Effective April 1, 2019, the ISO activated system changes to calculate use-limited resource opportunity costs and create opportunity cost adders for bidding into the ISO market using the proxy cost option. Effective May 1, 2019, the calculated Opportunity Cost Adders are available for use in the ISO markets. This implementation improves the management of use limited resources by allowing translation of most cases into standard limitations, therefore reducing the amount of cases requiring negotiation of opportunity costs.
    • Commitment costs refinement 2012
      Through this initiative, the ISO will evaluate several more opportunities to further improve the specification of start-up and minimum load costs. The ISO plans to weigh changes to the proxy minimum load cost option to consider the following: 1) costs due to the upcoming greenhouse gas “cap-and-trade” program in California; 2) costs associated with operational flow orders in the natural gas market; and 3) the cost of the grid management charge into minimum load costs. The ISO also will evaluate changes to the registered cost option cap for start-up and minimum load costs, a fixed adder to proxy start-up calculations to cover major maintenance expenses, and additional issues related to commitment costs as requested by stakeholders.
    • Commodity Futures Trading Commission related initiatives
      The Dodd-Frank Wall Street Reform and Consumer Protection Act of 2012 expanded the authority of the Commodity Futures Trading Commission (CFTC) in a way that could be interpreted to cover certain transactions in ISO and RTO markets. The ISO is working with stakeholders through these initiatives to clarify and implement any changes required by the Act.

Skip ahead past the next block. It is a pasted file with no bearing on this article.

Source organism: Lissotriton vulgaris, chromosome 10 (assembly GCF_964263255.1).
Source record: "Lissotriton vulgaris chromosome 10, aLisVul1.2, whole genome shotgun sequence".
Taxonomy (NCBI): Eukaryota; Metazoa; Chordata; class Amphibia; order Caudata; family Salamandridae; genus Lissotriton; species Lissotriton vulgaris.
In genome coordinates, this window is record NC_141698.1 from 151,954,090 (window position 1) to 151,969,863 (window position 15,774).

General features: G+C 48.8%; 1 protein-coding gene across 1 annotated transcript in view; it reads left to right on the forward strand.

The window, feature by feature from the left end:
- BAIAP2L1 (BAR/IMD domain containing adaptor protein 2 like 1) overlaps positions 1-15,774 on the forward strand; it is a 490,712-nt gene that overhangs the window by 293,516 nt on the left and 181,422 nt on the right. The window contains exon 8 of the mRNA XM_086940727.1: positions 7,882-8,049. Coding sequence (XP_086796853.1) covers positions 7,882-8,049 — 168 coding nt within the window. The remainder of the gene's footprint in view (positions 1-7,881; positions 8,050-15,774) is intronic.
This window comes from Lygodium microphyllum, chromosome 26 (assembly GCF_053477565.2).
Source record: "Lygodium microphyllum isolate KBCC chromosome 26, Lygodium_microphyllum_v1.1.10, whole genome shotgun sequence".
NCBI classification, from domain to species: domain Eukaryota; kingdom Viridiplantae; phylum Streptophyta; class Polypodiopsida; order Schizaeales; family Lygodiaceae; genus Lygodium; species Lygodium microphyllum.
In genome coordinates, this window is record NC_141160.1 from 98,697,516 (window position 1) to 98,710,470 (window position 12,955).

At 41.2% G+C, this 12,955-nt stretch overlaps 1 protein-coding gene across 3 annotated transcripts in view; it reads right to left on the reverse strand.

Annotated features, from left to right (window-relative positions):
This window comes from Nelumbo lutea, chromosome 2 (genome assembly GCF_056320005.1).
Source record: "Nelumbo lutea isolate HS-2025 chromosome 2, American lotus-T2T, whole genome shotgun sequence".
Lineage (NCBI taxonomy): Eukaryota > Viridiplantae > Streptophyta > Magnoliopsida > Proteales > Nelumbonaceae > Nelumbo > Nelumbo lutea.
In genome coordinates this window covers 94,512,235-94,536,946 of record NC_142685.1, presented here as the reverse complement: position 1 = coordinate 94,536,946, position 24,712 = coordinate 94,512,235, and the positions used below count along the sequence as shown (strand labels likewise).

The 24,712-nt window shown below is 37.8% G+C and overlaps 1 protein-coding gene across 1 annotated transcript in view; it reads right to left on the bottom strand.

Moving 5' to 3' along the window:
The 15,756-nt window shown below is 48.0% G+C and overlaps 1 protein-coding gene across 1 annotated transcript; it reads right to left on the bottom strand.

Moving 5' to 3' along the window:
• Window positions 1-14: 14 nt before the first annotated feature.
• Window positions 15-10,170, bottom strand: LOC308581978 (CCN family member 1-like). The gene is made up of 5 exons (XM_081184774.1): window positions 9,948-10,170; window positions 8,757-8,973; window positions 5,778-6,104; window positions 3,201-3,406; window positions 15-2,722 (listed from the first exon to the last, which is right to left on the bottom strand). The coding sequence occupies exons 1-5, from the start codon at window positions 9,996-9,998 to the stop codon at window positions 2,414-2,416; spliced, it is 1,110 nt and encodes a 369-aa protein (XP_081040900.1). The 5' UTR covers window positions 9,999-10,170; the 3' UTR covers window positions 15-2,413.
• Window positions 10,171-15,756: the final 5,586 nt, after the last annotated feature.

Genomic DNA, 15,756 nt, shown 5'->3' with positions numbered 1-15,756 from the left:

• Communications and roles under mandatory reliability standards
      The California ISO (the ISO) has entered into Reliability Standards Agreements (RSAs) with the three interconnected utilities, which include Southern California Edison (SCE), Pacific Gas & Electric Company (PG&E), and San Diego Gas & Electric Co. (SDG&E). These agreements allocate the responsibilities to the signatories for compliance as the Transmission Operator (TOP) with NERC mandatory Reliability Standards.
    • Competitive solicitation process enhancements
      This initiative is the latest in a series of stakeholder processes conducted over the past several years to review and improve the Phase 3 competitive solicitation procedures of the ISO transmission planning process. The ISO and stakeholders will use lessons learned from the 2012-2013 process to identify potential enhancements that improves the efficiency and effectiveness of the process.
    • Competitive transmission improvements
      This initiative will consider improvements that support competition in the ISO transmission planning process for approved project sponsors who are non-participating transmission owners. The ISO is also proposing a new project sponsor application deposit to help mitigate costs incurred while performing and administering the competitive solicitation process.
    • Congestion revenue rights clawback rule modification
      The Congestion Revenue Rights (CRR) rule treats a day-ahead intertie award that is reduced in real-time as a “virtual award.” If the real-time reduction to a day-ahead intertie award exceeds 10% of the transmission capacity, then 100% of revenues on the CRRs are clawed back, discouraging rebidding into the 15-minute market. This initiative will explore which transactions should be considered “virtual awards” subject to clawback.
    • Congestion revenue rights initiative - 2004-2006
      FERC's approval of the Feb. 2006 tariff filing in support of the California ISO's new market design, and several subsequent filings and associated orders, established the policy for Congestion Revenue Rights in the ISO's current market. The ISO has released short-term and long-term CRRs for the start of its new market design through the allocation and auction processes for CRRs that have been in effect since April 1, 2009. The ISO is now conducting both annual and monthly CRR allocation and auction processes for the release of prospective CRRs. Experience with these production related activities has allowed the CAISO to propose new initiatives to further improve our processes.
    • Congestion revenue rights initiative - 2007
    • Congestion revenue rights initiative - 2008
    • Congestion revenue rights initiative - 2009
    • Congestion revenue rights 2009-2010 enhancements